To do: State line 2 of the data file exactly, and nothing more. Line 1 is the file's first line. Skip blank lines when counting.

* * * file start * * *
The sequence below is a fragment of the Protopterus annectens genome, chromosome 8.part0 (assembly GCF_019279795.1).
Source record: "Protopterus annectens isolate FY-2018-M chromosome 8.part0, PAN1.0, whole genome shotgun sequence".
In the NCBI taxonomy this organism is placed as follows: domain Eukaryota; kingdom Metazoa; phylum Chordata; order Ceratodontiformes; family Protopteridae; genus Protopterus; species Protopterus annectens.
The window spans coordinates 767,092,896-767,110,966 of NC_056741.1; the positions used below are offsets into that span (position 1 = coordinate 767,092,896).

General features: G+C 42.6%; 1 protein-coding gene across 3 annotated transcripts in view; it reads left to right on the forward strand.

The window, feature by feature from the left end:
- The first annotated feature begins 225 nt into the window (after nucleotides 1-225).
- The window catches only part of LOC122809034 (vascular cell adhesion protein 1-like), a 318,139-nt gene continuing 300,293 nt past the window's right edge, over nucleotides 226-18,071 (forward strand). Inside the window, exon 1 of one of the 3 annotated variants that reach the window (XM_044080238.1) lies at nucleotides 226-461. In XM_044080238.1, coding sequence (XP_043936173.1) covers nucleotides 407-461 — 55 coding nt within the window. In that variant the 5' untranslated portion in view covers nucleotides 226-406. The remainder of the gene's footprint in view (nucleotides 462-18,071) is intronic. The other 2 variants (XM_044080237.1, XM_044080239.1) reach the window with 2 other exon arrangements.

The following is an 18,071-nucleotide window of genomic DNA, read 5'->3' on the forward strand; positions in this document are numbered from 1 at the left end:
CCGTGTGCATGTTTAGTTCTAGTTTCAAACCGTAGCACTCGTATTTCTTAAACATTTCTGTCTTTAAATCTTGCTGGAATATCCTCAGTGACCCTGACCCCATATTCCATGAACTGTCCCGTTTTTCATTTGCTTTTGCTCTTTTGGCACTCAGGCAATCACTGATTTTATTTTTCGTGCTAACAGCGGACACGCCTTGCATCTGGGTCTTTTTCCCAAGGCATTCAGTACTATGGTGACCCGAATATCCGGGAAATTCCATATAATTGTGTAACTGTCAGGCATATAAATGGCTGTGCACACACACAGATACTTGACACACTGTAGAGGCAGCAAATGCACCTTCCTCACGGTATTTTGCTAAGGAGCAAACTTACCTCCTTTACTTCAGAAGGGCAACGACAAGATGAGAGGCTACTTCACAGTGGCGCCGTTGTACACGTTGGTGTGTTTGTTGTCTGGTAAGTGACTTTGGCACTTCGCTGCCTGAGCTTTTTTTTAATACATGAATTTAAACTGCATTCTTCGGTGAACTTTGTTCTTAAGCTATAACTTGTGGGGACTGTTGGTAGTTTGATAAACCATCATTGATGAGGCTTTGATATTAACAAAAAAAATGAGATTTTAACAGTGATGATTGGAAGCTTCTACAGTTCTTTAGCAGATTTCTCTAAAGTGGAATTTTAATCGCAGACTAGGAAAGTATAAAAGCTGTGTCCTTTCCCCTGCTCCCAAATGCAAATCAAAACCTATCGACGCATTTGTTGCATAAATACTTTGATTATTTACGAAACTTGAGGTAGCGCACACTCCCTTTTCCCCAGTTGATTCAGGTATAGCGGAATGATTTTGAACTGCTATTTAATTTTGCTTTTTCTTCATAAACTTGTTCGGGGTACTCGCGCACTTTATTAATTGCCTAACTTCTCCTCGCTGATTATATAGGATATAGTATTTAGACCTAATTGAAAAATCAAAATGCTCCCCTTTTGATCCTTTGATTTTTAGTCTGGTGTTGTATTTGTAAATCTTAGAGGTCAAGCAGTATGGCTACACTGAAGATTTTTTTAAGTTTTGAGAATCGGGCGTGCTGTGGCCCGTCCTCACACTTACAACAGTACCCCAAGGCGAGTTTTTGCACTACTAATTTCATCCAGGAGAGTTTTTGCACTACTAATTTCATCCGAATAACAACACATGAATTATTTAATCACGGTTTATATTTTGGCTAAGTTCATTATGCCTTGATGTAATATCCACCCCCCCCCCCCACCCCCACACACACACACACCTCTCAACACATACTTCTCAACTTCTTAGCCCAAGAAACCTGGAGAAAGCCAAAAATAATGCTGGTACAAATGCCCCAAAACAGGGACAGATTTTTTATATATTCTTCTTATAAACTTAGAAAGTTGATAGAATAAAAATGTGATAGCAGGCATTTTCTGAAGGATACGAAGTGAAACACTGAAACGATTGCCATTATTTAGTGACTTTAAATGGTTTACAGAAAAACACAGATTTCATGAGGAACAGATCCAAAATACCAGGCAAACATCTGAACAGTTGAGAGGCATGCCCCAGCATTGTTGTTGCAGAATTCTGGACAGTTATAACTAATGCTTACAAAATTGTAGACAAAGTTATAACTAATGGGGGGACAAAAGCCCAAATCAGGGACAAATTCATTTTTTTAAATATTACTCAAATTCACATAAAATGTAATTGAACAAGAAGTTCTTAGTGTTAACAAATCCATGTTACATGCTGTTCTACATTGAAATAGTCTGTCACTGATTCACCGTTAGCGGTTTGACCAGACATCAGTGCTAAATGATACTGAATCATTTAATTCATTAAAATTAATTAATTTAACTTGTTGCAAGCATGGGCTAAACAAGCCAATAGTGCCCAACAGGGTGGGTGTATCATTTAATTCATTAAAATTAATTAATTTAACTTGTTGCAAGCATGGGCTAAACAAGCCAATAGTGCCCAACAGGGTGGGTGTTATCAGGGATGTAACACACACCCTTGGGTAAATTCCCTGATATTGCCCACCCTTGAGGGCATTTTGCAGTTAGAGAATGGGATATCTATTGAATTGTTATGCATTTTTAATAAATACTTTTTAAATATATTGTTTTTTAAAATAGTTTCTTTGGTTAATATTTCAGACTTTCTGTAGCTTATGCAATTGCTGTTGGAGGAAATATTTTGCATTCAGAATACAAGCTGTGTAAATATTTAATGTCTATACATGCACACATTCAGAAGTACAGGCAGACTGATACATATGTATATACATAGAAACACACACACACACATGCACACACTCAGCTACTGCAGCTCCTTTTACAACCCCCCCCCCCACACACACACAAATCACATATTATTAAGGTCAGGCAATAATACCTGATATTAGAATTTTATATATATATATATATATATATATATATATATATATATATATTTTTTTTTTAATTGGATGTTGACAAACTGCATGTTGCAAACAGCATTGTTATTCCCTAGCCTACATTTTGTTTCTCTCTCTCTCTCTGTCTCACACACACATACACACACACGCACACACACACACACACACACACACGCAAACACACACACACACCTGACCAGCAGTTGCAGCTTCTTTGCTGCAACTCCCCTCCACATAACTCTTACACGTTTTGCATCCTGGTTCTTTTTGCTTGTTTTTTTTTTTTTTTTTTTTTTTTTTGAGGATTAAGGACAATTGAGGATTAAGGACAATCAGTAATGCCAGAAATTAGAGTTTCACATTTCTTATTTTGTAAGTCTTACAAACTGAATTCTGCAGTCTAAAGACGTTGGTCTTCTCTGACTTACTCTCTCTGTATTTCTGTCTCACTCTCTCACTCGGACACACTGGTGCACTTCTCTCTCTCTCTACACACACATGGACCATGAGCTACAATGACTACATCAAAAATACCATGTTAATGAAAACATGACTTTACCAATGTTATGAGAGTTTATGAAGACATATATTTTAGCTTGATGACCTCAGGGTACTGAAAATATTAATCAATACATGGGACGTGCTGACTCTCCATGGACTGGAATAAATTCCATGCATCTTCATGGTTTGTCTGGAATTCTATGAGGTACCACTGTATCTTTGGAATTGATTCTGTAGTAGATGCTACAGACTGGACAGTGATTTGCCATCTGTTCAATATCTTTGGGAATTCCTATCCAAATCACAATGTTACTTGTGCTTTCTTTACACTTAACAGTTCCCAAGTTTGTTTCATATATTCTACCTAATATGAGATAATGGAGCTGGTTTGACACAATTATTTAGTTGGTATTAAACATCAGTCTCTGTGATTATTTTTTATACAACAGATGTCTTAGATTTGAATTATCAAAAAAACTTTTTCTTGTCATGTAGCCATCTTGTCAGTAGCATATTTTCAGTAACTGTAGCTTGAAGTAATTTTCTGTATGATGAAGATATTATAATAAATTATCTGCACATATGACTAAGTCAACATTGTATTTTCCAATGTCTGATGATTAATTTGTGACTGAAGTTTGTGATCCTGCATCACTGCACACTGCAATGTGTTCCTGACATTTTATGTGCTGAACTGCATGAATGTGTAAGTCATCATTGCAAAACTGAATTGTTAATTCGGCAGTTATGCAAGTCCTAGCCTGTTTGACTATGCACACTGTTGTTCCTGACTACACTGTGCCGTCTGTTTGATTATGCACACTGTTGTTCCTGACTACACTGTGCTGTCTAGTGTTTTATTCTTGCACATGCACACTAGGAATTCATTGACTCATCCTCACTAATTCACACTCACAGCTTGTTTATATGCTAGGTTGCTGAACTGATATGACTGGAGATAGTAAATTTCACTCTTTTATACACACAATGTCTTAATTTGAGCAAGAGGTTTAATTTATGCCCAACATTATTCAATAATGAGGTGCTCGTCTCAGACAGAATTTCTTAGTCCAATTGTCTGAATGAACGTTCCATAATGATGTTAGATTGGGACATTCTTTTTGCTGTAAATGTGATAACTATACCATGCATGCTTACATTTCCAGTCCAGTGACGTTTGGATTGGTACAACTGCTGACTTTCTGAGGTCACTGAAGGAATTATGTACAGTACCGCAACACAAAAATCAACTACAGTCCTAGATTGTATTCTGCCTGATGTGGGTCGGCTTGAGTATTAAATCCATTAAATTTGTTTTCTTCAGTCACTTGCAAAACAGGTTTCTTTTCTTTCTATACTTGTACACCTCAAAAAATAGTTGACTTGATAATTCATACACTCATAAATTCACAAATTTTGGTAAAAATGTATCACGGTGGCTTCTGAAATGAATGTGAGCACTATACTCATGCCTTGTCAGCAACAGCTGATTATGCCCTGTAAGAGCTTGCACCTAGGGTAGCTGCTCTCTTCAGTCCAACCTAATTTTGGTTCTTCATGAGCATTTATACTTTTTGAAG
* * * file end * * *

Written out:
Source record: "Protopterus annectens isolate FY-2018-M chromosome 8.part0, PAN1.0, whole genome shotgun sequence".